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In last month’s column, I presented an overview of conventional oxide chemistry and the critical success factors of the process. In this column, we begin our review of the oxide alternative process that is often referred to as an organo-metallic coating process. The reason for this alternative name will be explained in this column.
With continued emphasis on long-term reliability and vastly improved electrical performance, manufacturers of high layer-count multilayer printed wiring boards are beginning to abandon the reduced oxide bonding process in favor of alternative methods. One such method, presented here as an organo-metallic adhesion promotion system, increases the bond strength of the resin to the copper by modifying the topography of the copper surface and simultaneously depositing an organic layer that acts as an adhesion promoter. The surface area or topography of the copper is enhanced by the selective micro-etching along the grain boundaries of the copper. (This mechanism will be discussed further below.) This is in contrast to the oxide-based chemical processes in that the oxide processes are designed to “grow a crystal structure” on the copper surface. The concern with oxide processes (even the formulations designed to give a denser shorter crystal structure) is that the higher pressures and temperatures of lamination required for higher performance laminate materials will fracture the oxide crystal structure reducing the bond strength. With that said, let’s discuss oxide alternative or organo-metallic chemistry and how it all works.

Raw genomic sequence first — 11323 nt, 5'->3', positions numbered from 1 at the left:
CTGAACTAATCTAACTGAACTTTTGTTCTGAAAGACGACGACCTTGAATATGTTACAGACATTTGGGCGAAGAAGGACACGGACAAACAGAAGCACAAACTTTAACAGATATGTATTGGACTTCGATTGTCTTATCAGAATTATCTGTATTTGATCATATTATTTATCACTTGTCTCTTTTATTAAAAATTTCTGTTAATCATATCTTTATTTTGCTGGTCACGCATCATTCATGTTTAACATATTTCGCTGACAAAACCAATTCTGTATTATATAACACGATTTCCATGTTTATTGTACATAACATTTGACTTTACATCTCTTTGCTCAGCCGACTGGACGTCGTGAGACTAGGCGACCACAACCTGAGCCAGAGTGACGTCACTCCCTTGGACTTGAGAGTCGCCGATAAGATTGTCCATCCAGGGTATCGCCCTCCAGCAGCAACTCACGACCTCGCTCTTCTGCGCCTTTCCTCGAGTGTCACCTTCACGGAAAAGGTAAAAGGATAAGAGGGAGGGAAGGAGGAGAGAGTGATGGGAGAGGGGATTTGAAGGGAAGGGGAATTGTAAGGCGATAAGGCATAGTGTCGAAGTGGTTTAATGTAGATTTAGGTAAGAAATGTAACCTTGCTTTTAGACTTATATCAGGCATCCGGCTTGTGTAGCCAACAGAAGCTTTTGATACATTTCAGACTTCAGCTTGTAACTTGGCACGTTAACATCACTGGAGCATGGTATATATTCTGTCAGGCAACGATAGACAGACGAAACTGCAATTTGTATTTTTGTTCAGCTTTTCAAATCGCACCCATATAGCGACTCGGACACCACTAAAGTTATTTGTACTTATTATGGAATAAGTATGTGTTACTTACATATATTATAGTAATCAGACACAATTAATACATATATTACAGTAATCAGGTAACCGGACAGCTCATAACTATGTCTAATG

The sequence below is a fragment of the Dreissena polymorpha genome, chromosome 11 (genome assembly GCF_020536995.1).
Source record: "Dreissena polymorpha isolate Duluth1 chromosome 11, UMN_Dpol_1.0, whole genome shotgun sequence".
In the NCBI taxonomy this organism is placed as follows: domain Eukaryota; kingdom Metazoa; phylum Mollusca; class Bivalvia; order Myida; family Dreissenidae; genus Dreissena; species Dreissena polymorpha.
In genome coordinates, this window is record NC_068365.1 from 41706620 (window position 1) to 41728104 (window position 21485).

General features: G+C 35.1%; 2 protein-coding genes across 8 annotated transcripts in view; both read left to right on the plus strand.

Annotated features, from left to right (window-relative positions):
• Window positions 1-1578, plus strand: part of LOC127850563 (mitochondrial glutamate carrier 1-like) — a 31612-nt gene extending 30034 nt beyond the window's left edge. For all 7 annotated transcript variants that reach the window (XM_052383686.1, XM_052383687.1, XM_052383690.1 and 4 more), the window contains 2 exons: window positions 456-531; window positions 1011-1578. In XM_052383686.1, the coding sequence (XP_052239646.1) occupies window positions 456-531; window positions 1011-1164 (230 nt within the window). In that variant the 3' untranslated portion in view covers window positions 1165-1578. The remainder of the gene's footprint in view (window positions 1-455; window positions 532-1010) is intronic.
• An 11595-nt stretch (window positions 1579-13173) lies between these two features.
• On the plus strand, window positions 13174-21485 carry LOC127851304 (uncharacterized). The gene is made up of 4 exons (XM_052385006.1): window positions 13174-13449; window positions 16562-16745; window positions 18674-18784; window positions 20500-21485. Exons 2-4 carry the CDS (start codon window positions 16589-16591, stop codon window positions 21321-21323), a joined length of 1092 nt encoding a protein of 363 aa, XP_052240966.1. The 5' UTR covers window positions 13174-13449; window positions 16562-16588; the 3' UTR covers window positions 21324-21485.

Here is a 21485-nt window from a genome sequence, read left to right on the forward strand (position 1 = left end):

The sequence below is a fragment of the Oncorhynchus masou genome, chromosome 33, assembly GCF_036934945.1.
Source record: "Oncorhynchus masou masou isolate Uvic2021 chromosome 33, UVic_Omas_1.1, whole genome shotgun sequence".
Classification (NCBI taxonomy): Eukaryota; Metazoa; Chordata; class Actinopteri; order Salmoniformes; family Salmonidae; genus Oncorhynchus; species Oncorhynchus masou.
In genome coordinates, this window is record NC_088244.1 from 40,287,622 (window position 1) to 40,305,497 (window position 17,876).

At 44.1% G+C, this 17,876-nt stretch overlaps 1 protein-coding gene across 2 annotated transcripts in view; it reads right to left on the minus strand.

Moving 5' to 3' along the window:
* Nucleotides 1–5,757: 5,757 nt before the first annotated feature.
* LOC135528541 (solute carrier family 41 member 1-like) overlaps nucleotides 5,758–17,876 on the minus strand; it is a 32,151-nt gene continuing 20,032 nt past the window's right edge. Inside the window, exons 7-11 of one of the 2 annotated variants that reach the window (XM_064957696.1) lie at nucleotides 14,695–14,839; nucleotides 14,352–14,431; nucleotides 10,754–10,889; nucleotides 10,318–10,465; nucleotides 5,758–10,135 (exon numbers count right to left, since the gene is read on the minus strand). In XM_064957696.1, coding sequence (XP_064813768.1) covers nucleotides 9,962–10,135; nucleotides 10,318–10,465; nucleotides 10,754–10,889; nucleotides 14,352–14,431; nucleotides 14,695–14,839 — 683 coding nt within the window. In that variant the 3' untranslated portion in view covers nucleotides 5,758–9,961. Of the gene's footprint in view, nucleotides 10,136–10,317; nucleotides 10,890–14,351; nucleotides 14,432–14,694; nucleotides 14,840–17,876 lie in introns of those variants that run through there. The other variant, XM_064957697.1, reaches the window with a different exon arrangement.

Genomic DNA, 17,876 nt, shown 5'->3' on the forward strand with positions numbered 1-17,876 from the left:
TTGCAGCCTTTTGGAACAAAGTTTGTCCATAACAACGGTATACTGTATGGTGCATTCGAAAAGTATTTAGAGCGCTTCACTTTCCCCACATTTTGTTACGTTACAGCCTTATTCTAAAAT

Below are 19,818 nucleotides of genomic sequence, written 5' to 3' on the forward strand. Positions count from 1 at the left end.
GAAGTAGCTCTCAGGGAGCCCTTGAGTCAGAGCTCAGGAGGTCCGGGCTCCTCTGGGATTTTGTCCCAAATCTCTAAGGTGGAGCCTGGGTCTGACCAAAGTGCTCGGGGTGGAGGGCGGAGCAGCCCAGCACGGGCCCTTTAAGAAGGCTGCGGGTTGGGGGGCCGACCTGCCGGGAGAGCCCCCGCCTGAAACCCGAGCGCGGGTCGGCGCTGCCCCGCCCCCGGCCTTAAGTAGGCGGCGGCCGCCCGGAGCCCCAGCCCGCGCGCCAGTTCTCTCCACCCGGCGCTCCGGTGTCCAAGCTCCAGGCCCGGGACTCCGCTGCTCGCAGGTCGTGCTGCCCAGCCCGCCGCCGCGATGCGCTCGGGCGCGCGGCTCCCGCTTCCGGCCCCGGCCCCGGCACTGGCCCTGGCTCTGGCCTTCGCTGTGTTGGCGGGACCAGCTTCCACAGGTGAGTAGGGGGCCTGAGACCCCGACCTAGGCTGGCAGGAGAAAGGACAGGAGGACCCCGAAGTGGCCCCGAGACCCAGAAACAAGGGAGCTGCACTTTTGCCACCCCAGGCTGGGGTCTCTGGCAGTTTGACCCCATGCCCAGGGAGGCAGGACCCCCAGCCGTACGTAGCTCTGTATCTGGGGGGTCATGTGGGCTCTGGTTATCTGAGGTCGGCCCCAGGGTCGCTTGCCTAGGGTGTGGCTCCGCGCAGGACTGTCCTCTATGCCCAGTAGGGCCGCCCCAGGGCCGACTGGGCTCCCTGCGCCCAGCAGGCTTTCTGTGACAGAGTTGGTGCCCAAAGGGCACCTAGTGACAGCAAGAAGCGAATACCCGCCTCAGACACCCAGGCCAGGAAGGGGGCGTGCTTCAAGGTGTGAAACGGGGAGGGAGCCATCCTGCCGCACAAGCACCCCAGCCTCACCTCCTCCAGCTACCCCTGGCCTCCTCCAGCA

Read the full column here.
Editor's Note: This column originally appeared in the March 2014 issue of The PCB Magazine.